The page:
Before the 1960s almost everything about living openly as a lesbian, gay, bisexual, or transgender (LGBT) person was illegal. New York City laws against homosexual activities were particularly harsh. The Stonewall Uprising on June 28, 1969 is a milestone in the quest for LGBT civil rights and provided momentum for a movement.
Vine Creek Ranch at Death Valley National Park. Steady drought and record summer heat make Death Valley a land of extremes. Towering peaks are frosted with winter snow. Rare rainstorms bring vast fields of wildflowers. Lush oases harbor tiny fish and refuge for wildlife and humans. Despite its morbid name, a great diversity of life survives in Death Valley.
Located 2,600 miles southwest of Hawaii, the National Park of American Samoa is the most remote unit of the National Park System and the U.S. National Park south of the Equator. The Park spreads across three islands, 9,500 acres of tropical rainforest, and 4,000 acres of ocean, including coral reefs. While remote, the islands of American Samoa, true to the meaning of the word Samoa (Islands of Sacred Earth), are welcoming and offer beautiful landscapes and centuries of culture and history.
Seasoned backpacker and adventurer Yang Lu earned the grand prize in the 2015 Share the Experience photo contest with this image of a sunburst captured at sunrise in Glen Canyon National Recreation Area, Utah. Yang has made the outdoors part of his daily life and finds deep connection to the land through his lens.
“My photography is not just for recreation, it is to inspire people to explore these areas." -- Yang Lu
Photo by Yang Lu (www.sharetheexperience.org).
Madam Chair and members of the Subcommittee on Insular Affairs, thank you for the opportunity to discuss the activities of the Inter-Agency Group on Insular Areas (IGIA), which deals with issues of concern in the United States territories of Guam, American Samoa, the U.S. Virgin Islands (USVI), and the Commonwealth of the Northern Mariana Islands (CNMI).
The Commonwealth of Puerto Rico is not included in the activities of the IGIA and is not included under the administrative authority of the Department of the Interior.
The Unique Circumstances of the Insular Areas and the IGIA
As you know, the United States insular areas, or territories, of Guam, American Samoa, the U.S. Virgin Islands (USVI), and the Commonwealth of the Northern Mariana Islands (CNMI) are beautiful isolated island communities, remote from the mainland United States. They are also unique in that they have limited land resources, small populations and, generally, limited pools of experts, especially in professional, technical and scientific fields. They are generally located in areas prone to typhoons, cyclones or hurricanes. They are relatively new to United States-style traditions of democracy and institutions of self-government.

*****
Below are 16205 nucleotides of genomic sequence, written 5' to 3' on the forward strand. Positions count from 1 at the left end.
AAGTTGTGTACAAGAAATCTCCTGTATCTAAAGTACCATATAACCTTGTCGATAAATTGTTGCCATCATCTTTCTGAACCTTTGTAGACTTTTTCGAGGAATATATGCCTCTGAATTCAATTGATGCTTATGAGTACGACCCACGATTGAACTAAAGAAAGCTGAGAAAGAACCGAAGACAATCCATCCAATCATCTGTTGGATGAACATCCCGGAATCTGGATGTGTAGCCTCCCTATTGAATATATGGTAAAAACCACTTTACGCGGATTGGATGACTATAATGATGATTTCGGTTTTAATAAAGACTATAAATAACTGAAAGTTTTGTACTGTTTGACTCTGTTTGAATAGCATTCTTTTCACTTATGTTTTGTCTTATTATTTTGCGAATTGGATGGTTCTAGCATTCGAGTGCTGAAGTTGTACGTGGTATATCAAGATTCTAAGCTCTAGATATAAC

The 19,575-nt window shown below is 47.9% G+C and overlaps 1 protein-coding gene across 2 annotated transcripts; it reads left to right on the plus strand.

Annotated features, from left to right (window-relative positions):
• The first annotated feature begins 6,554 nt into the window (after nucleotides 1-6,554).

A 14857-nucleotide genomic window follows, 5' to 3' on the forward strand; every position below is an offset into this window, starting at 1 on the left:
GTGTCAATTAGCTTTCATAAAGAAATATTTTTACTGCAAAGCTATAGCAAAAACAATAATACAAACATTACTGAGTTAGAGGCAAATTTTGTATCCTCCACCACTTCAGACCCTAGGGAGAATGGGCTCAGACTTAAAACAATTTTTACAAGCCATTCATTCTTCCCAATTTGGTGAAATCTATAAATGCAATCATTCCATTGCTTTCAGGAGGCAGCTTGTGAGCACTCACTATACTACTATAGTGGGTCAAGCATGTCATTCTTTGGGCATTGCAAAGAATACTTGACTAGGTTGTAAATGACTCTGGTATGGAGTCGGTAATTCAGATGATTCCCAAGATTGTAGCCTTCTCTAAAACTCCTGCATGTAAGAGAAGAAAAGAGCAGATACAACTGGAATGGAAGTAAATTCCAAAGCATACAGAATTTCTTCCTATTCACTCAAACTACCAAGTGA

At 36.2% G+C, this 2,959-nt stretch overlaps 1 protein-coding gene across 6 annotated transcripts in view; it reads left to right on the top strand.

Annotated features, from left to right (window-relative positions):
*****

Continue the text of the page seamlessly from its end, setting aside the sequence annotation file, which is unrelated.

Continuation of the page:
In addition, because these areas are not states, a number of legal issues often set a territory or all territories apart from the 50 states and from one another. This has resulted in different applications of issues like minimum wage requirements, customs and border regulations, census enumerations, trade policy, and Medicaid treatment, to name a few, on the islands. I would add that people born in American Samoa are U.S. nationals, not U.S. citizens.
Insular areas do share common factors as well. For instance, residents of the insular areas do not pay Federal income taxes, cannot vote for President, and do not have full voting rights in the Congress. However, now with the CNMI added in 2009, all four territories will have non-voting delegates to the United States House of Representatives.
The factors I have just enumerated and others relating to the disparate histories and traditions of the territories show that there are important differences among the four territories and with the 50 states. It follows then that there may be unintended consequences when policies designed for the 50 states are applied to the insular areas. Just as Federal policy may produce unintended results, so too the territories may be excluded from Federal policies because they are not states. In addition, the special circumstances faced by the insular areas will sometimes merit policy initiatives designed especially for one or more of them. In view of the peculiar circumstances of the territories, it is important that the various Federal departments and agencies coordinate their activities that affect the insular areas, avoiding the incoherence of policy that may result when different parts of the Federal Government work at cross purposes or do not consider insular issues.
Executive Order -- Interagency Group on Insular Areas
It is for these reasons that President Bush, on May 8, 2003, signed Executive Order No. 13299 to establish the IGIA and provide for deliberation within the Executive branch on issues of consequence for our four territories. The Secretary of the Interior is the chairman. The IGIA consists of the heads of the executive departments and the heads of such agencies as the Secretary of the Interior may designate. The Executive Order directs that the IGIA shall:
·provide advice on establishment or implementation of policies concerning the four U.S. territories to the President (through the Office of Inter-Governmental Affairs in the White House) and the Secretary of the Interior,